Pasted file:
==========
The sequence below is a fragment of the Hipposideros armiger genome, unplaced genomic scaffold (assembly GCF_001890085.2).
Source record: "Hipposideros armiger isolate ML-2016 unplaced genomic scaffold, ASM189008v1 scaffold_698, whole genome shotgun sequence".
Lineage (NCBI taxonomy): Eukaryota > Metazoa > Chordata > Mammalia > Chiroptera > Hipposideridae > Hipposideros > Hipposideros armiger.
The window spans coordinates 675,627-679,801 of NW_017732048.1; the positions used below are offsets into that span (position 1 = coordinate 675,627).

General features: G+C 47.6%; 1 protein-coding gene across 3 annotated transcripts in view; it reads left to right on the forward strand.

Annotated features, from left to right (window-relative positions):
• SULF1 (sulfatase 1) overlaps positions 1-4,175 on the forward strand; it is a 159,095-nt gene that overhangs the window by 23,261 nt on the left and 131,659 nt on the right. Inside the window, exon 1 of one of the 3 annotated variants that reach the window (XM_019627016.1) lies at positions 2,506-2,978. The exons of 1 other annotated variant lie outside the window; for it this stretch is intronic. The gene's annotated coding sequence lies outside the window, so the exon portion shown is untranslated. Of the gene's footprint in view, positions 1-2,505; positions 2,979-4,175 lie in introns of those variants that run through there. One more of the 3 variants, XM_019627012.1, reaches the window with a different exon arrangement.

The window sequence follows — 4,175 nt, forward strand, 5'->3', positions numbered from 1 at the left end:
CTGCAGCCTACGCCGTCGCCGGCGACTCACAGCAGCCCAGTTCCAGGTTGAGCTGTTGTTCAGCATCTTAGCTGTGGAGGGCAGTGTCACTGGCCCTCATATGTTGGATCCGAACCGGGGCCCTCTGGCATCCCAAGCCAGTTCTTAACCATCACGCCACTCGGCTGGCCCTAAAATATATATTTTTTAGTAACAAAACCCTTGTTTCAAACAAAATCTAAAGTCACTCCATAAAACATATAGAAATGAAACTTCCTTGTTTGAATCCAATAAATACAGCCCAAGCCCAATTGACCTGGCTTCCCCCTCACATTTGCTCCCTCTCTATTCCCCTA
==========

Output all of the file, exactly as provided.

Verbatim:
The sequence below is a fragment of the Hipposideros armiger genome, unplaced genomic scaffold (assembly GCF_001890085.2).
Source record: "Hipposideros armiger isolate ML-2016 unplaced genomic scaffold, ASM189008v1 scaffold_698, whole genome shotgun sequence".
Lineage (NCBI taxonomy): Eukaryota > Metazoa > Chordata > Mammalia > Chiroptera > Hipposideridae > Hipposideros > Hipposideros armiger.
The window spans coordinates 675,627-679,801 of NW_017732048.1; the positions used below are offsets into that span (position 1 = coordinate 675,627).

General features: G+C 47.6%; 1 protein-coding gene across 3 annotated transcripts in view; it reads left to right on the forward strand.

Annotated features, from left to right (window-relative positions):
• SULF1 (sulfatase 1) overlaps positions 1-4,175 on the forward strand; it is a 159,095-nt gene that overhangs the window by 23,261 nt on the left and 131,659 nt on the right. Inside the window, exon 1 of one of the 3 annotated variants that reach the window (XM_019627016.1) lies at positions 2,506-2,978. The exons of 1 other annotated variant lie outside the window; for it this stretch is intronic. The gene's annotated coding sequence lies outside the window, so the exon portion shown is untranslated. Of the gene's footprint in view, positions 1-2,505; positions 2,979-4,175 lie in introns of those variants that run through there. One more of the 3 variants, XM_019627012.1, reaches the window with a different exon arrangement.

The window sequence follows — 4,175 nt, forward strand, 5'->3', positions numbered from 1 at the left end:
CTGCAGCCTACGCCGTCGCCGGCGACTCACAGCAGCCCAGTTCCAGGTTGAGCTGTTGTTCAGCATCTTAGCTGTGGAGGGCAGTGTCACTGGCCCTCATATGTTGGATCCGAACCGGGGCCCTCTGGCATCCCAAGCCAGTTCTTAACCATCACGCCACTCGGCTGGCCCTAAAATATATATTTTTTAGTAACAAAACCCTTGTTTCAAACAAAATCTAAAGTCACTCCATAAAACATATAGAAATGAAACTTCCTTGTTTGAATCCAATAAATACAGCCCAAGCCCAATTGACCTGGCTTCCCCCTCACATTTGCTCCCTCTCTATTCCCCTA